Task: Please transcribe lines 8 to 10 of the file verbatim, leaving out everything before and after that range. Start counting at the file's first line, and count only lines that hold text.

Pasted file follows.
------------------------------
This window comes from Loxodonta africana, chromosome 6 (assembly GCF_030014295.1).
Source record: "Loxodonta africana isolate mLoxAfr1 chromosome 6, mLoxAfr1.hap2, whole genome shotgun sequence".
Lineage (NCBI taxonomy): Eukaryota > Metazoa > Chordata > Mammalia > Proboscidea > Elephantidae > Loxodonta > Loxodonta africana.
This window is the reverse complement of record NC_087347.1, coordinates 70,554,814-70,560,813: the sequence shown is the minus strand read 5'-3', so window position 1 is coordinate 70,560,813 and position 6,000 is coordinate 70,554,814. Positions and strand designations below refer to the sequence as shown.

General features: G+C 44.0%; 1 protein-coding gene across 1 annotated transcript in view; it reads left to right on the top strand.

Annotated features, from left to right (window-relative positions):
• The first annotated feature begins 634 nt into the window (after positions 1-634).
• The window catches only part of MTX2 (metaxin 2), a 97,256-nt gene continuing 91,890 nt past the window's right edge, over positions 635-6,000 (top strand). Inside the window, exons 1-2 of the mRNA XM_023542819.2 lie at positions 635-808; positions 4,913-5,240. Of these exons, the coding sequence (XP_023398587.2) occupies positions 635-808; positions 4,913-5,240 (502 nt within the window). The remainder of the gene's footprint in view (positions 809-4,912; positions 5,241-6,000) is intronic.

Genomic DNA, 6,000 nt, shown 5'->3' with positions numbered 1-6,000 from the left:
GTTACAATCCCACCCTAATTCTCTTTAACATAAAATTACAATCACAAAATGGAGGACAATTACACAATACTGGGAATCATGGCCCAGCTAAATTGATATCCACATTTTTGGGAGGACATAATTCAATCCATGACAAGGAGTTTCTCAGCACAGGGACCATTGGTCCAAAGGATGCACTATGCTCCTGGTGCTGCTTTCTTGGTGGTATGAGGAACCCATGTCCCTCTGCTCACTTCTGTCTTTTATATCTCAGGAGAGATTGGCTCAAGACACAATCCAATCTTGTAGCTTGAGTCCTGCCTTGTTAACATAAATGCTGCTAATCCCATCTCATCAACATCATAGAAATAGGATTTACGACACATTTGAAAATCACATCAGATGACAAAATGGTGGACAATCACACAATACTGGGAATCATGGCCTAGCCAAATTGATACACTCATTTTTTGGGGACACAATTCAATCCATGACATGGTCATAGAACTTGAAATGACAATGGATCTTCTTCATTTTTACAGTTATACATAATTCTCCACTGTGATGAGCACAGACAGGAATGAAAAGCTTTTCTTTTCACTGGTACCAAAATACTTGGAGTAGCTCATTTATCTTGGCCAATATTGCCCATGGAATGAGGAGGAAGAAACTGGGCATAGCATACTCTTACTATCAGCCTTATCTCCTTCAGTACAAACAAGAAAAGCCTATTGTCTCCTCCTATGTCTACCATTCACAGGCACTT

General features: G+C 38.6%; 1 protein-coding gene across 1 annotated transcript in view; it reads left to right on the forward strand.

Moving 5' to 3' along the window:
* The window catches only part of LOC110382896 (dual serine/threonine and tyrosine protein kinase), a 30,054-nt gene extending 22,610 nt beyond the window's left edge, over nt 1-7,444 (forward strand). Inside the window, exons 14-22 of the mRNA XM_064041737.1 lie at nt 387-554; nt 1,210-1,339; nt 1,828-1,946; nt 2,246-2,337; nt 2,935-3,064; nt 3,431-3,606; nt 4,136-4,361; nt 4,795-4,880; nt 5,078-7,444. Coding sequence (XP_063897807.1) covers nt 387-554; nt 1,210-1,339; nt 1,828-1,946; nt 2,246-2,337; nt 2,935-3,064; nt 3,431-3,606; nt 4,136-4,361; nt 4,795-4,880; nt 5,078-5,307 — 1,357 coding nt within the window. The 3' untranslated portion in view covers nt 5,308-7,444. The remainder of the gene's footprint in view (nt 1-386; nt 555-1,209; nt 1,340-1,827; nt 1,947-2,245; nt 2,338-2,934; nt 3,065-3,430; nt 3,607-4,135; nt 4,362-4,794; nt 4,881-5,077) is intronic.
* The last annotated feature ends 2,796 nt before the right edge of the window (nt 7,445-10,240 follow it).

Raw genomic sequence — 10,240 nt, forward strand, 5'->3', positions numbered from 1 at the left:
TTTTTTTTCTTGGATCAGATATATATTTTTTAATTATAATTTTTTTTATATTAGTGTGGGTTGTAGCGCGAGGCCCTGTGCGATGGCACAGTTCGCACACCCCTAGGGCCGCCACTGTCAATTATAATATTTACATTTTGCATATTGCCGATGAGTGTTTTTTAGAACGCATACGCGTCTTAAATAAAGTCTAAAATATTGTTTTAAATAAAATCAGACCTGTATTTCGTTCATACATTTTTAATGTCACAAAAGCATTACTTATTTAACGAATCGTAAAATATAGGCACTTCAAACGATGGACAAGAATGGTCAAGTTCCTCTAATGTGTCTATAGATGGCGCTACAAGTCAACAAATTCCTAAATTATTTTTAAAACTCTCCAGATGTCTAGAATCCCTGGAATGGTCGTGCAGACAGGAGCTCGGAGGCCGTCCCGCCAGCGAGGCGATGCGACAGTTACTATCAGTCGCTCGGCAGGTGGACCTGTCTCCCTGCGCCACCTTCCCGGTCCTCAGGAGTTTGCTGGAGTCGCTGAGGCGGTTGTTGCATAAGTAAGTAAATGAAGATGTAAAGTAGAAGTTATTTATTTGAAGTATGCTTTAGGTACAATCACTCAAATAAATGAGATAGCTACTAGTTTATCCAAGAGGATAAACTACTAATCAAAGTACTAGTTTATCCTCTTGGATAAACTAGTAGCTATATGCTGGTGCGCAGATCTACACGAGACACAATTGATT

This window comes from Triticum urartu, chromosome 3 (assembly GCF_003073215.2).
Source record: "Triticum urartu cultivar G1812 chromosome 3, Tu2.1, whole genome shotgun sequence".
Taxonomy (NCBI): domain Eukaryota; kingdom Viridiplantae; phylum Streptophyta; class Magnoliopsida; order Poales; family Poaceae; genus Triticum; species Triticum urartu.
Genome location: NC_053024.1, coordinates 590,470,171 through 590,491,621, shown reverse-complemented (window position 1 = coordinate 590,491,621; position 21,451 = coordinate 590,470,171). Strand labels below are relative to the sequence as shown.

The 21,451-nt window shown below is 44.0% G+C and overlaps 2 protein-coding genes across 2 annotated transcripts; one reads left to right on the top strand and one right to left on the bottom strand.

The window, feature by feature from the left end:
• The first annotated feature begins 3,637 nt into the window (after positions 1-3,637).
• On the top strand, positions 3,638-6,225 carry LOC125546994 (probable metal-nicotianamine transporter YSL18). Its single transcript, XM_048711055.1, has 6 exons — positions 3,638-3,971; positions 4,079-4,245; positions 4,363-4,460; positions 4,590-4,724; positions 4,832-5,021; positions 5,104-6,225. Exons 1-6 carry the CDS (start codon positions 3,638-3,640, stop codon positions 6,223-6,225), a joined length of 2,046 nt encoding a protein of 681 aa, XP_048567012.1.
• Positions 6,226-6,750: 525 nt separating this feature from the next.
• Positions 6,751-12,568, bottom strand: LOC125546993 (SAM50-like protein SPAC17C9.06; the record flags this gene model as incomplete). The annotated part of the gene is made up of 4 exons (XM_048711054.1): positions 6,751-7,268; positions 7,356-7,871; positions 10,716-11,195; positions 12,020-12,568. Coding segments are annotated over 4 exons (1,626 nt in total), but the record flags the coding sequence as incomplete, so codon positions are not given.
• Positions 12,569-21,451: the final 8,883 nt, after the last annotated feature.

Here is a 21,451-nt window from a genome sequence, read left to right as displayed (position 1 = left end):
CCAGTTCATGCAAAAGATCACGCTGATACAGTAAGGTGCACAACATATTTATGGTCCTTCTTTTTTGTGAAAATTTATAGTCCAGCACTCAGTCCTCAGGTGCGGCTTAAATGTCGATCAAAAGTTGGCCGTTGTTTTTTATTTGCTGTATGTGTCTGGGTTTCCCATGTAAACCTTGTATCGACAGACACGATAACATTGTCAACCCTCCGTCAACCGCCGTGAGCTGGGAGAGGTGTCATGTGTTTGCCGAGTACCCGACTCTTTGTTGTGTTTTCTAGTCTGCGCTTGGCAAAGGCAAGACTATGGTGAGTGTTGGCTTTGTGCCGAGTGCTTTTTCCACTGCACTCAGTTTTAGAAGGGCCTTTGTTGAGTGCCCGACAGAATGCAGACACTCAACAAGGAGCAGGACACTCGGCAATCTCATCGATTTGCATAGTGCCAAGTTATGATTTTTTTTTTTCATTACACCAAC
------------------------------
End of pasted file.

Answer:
• The window catches only part of MTX2 (metaxin 2), a 97,256-nt gene continuing 91,890 nt past the window's right edge, over positions 635-6,000 (top strand). Inside the window, exons 1-2 of the mRNA XM_023542819.2 lie at positions 635-808; positions 4,913-5,240. Of these exons, the coding sequence (XP_023398587.2) occupies positions 635-808; positions 4,913-5,240 (502 nt within the window). The remainder of the gene's footprint in view (positions 809-4,912; positions 5,241-6,000) is intronic.

Genomic DNA, 6,000 nt, shown 5'->3' with positions numbered 1-6,000 from the left:
GTTACAATCCCACCCTAATTCTCTTTAACATAAAATTACAATCACAAAATGGAGGACAATTACACAATACTGGGAATCATGGCCCAGCTAAATTGATATCCACATTTTTGGGAGGACATAATTCAATCCATGACAAGGAGTTTCTCAGCACAGGGACCATTGGTCCAAAGGATGCACTATGCTCCTGGTGCTGCTTTCTTGGTGGTATGAGGAACCCATGTCCCTCTGCTCACTTCTGTCTTTTATATCTCAGGAGAGATTGGCTCAAGACACAATCCAATCTTGTAGCTTGAGTCCTGCCTTGTTAACATAAATGCTGCTAATCCCATCTCATCAACATCATAGAAATAGGATTTACGACACATTTGAAAATCACATCAGATGACAAAATGGTGGACAATCACACAATACTGGGAATCATGGCCTAGCCAAATTGATACACTCATTTTTTGGGGACACAATTCAATCCATGACATGGTCATAGAACTTGAAATGACAATGGATCTTCTTCATTTTTACAGTTATACATAATTCTCCACTGTGATGAGCACAGACAGGAATGAAAAGCTTTTCTTTTCACTGGTACCAAAATACTTGGAGTAGCTCATTTATCTTGGCCAATATTGCCCATGGAATGAGGAGGAAGAAACTGGGCATAGCATACTCTTACTATCAGCCTTATCTCCTTCAGTACAAACAAGAAAAGCCTATTGTCTCCTCCTATGTCTACCATTCACAGGCACTT